Harlan: In the Shadow of the Jew Suss
Writer/director Felix Moeller's well researched and thought provoking documentary, about the legacy of Nazi-propaganda filmmaker Viet Harlan, approaches his controversial subject through the eyes of Harlan's surviving family members. Veit Harlan started his career as an actor before turning to filmmaking, whereupon he was enlisted by the Third Reich to create anti-Semitic propaganda films--twenty in total--the most notorious of which is "Jew Suss" (1940). The film was mandatory viewing for SS officers. Today its DVD is prohibited in Germany, France, Italy, and Austria. Upon the fall of the Third Reich, "Jew Suss" served as the film that would cause Harlan to be prosecuted twice for crimes against humanity, although he was acquitted in both trials. Harlan's children and grandchildren carry the burden of their dark legacy with life choices and attitudes that voluntarily and involuntarily address their patriarch's sins. It's noteworthy that Viet's oldest son Thomas became a Nazi-hunter in Poland and political activist, and that his niece Christiane married Jewish director Stanley Kubrick after acting in "Paths of Glory." "Harlan: In the Shadow of the Jew Suss" is an engaging self-reflexive examination of a family grappling with, or refusing to fully acknowledge, something beyond anyone's ability to fully comprehend. Moeller's Rashamon-like approach the family's biographies provides many layers of of emotional and social context.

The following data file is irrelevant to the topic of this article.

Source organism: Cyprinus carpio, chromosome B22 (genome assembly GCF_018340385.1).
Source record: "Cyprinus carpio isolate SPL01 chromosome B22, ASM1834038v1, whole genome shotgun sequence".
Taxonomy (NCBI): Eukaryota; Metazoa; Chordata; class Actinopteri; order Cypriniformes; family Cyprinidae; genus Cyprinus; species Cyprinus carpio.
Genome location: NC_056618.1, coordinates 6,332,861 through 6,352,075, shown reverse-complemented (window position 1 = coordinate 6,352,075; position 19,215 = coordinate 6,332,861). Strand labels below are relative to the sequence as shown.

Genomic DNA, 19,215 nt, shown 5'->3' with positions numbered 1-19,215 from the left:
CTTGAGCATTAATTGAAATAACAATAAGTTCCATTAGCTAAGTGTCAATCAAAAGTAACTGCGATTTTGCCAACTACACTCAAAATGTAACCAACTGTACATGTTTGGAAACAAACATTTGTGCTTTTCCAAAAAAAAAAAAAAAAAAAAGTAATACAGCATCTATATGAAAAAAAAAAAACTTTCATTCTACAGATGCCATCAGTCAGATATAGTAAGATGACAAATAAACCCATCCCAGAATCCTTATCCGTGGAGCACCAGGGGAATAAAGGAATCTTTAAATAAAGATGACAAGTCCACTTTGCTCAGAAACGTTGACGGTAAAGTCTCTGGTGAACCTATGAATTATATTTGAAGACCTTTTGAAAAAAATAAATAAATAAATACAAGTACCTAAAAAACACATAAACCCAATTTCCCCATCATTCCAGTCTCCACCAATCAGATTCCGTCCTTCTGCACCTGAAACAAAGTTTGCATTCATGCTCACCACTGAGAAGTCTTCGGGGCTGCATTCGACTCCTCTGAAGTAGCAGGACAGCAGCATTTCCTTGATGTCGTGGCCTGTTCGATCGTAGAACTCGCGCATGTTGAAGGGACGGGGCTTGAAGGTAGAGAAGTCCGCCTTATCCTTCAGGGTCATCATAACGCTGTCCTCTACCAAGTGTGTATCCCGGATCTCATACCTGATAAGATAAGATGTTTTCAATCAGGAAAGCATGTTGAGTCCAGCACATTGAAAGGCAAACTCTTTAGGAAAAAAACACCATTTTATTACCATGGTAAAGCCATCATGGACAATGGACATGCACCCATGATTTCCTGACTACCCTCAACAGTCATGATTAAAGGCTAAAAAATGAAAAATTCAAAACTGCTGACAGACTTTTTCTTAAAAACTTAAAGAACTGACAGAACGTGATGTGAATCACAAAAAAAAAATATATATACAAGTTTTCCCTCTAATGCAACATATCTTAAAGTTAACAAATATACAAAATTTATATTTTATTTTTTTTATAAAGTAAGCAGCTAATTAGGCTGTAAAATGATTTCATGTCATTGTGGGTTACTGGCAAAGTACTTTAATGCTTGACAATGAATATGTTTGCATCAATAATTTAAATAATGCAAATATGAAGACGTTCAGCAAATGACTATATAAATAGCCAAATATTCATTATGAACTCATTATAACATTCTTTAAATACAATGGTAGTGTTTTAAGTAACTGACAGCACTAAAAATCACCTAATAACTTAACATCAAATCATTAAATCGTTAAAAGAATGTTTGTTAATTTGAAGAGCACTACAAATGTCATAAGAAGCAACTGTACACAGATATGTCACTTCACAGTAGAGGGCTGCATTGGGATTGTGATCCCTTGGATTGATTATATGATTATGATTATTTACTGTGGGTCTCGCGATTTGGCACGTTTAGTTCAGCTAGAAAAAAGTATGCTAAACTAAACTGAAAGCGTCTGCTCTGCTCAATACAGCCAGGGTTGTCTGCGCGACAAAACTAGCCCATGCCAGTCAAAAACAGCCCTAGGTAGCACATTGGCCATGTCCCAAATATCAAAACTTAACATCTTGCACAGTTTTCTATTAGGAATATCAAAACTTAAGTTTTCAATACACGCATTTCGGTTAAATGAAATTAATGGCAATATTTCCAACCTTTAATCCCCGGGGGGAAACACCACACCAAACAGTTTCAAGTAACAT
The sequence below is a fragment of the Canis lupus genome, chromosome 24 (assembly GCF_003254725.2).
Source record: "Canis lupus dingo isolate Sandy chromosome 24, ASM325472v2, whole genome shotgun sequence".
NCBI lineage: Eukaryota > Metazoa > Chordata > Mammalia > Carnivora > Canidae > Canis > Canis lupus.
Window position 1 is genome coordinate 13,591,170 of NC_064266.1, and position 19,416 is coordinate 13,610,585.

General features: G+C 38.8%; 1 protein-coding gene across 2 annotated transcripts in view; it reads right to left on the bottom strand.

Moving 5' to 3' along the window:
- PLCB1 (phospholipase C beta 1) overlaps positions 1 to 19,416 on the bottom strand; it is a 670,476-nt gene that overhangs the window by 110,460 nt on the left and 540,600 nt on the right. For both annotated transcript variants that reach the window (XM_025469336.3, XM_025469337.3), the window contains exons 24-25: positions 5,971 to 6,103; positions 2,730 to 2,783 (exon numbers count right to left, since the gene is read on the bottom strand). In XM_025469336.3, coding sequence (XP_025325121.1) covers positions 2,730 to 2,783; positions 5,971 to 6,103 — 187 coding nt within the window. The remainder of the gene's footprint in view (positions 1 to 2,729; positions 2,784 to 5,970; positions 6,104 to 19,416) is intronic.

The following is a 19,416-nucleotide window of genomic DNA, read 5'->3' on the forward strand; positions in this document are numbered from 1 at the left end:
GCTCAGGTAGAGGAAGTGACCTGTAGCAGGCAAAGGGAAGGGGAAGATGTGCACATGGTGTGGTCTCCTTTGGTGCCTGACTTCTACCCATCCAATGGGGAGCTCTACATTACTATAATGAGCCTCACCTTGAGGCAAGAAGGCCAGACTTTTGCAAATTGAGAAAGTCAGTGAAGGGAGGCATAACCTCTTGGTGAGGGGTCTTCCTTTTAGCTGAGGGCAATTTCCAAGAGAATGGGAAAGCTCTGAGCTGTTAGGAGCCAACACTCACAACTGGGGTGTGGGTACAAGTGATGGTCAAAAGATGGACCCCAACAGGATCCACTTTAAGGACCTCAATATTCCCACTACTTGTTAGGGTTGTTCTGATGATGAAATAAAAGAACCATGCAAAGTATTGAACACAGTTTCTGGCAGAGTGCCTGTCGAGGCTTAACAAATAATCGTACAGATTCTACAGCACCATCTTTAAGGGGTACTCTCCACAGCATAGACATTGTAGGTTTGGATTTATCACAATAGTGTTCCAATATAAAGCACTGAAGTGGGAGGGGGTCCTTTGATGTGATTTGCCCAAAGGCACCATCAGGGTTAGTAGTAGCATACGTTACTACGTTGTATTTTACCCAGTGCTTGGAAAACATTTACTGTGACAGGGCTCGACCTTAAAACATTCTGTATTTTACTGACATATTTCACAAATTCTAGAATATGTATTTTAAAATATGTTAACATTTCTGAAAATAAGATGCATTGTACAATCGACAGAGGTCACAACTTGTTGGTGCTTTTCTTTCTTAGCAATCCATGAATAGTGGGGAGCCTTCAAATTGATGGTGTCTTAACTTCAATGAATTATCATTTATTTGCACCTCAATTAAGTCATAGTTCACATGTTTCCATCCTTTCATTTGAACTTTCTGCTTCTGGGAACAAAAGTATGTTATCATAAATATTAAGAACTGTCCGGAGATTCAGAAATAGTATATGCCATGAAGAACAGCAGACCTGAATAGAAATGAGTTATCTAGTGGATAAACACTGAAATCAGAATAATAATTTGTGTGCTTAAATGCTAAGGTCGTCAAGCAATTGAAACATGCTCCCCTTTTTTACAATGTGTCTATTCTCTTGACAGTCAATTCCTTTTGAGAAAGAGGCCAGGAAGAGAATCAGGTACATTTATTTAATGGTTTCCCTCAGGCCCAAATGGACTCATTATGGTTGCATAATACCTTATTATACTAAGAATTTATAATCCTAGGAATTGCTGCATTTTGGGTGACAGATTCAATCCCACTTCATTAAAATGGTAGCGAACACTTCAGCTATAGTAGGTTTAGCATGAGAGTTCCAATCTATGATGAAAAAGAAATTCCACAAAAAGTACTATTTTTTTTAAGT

Not Rated. 100 mins. (B+) (Four Stars)
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